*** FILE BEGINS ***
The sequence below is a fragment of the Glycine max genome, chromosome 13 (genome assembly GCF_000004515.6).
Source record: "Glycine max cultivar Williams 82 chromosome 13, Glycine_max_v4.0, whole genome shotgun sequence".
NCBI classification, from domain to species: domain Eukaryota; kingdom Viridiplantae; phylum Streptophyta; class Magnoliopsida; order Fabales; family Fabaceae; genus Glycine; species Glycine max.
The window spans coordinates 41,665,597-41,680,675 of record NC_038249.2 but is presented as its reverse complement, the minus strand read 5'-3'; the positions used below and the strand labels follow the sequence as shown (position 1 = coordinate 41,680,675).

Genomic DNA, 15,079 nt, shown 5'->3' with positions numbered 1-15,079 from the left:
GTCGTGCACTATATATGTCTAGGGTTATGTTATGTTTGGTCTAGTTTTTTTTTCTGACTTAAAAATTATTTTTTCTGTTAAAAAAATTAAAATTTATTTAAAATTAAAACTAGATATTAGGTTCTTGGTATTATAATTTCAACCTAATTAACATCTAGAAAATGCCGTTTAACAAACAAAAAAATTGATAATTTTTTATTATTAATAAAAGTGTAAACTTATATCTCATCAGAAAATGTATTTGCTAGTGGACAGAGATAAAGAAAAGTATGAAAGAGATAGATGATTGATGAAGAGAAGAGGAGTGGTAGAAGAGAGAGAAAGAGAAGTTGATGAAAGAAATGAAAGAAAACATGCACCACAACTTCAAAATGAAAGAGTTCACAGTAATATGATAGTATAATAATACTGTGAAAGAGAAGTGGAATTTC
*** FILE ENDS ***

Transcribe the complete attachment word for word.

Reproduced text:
The sequence below is a fragment of the Glycine max genome, chromosome 13 (genome assembly GCF_000004515.6).
Source record: "Glycine max cultivar Williams 82 chromosome 13, Glycine_max_v4.0, whole genome shotgun sequence".
NCBI classification, from domain to species: domain Eukaryota; kingdom Viridiplantae; phylum Streptophyta; class Magnoliopsida; order Fabales; family Fabaceae; genus Glycine; species Glycine max.
The window spans coordinates 41,665,597-41,680,675 of record NC_038249.2 but is presented as its reverse complement, the minus strand read 5'-3'; the positions used below and the strand labels follow the sequence as shown (position 1 = coordinate 41,680,675).

Genomic DNA, 15,079 nt, shown 5'->3' with positions numbered 1-15,079 from the left:
GTCGTGCACTATATATGTCTAGGGTTATGTTATGTTTGGTCTAGTTTTTTTTTCTGACTTAAAAATTATTTTTTCTGTTAAAAAAATTAAAATTTATTTAAAATTAAAACTAGATATTAGGTTCTTGGTATTATAATTTCAACCTAATTAACATCTAGAAAATGCCGTTTAACAAACAAAAAAATTGATAATTTTTTATTATTAATAAAAGTGTAAACTTATATCTCATCAGAAAATGTATTTGCTAGTGGACAGAGATAAAGAAAAGTATGAAAGAGATAGATGATTGATGAAGAGAAGAGGAGTGGTAGAAGAGAGAGAAAGAGAAGTTGATGAAAGAAATGAAAGAAAACATGCACCACAACTTCAAAATGAAAGAGTTCACAGTAATATGATAGTATAATAATACTGTGAAAGAGAAGTGGAATTTC